Bra companies want me to celebrate my breasts. My most recent ex-husband wanted me to get a breast lift. I told him I would if he’d get a ball lift. See, that snarkiness comes in handy. It’s hard to know what to feel about these icons of femininity on my chest when someone’s always trying to cut a little piece of them away. I was surprised that following my last lumpectomy – during which the surgeon removed a cyst the size of a Silly Putty egg – that I wasn’t left with a divot. Apparently, fat senses a void and rushes in. Like so many other things in life.

Leigh Anne Jasheway

Wednesday, July 28, 2010

Theo's 84 written in about 26 for

This isn't technically a 26-Minute Memoir, but it took me about that long to write and it covers my whole life. I wrote this list of 84 for Jorja White's Living Beyond the Pale blog, inspired by 84's there. Write your own 84 and I'll post them here on 26 Minutes. Love these frames!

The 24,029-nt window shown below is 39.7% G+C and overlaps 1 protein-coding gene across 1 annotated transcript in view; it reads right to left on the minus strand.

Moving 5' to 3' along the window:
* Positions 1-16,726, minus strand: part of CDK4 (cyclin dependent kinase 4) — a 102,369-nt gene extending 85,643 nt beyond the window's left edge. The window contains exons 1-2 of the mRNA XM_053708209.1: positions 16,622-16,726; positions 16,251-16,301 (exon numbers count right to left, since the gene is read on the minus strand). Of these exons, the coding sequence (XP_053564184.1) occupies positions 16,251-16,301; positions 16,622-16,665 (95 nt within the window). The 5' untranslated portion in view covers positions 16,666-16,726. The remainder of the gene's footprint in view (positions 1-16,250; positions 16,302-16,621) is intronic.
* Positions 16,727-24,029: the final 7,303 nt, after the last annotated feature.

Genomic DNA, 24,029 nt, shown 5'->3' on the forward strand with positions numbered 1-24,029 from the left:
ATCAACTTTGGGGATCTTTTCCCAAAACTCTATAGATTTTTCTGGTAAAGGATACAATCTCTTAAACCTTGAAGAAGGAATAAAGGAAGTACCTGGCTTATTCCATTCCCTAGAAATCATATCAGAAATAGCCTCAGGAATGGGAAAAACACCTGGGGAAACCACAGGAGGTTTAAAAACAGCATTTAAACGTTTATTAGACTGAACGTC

Candace Walsh's 26-Minute Memoir

I am not afraid of salmonella. I spent my childhood cadging cake batter, licking bowls, stealing nubs of cookie dough. Never did I get sick. Keep me away from two-day old leftovers in the fridge. Those give me gas. But not the sweet stuff, raw.

My parents moved a lot and fought a lot, and I got new brothers and sisters a lot, but our kitchens became one kitchen through the magic of making the same recipes in them. My mother baked her own bread, cookies, cakes, and pies. She scoffed at children who had to eat cookies store-bought. Why would anyone even bother? They taste like old shoes. I had to admit that she had a point. Her soft, melting, wafting cookies were technically in the same category as mass-market boxes of dry wafers studded with preservatives. But.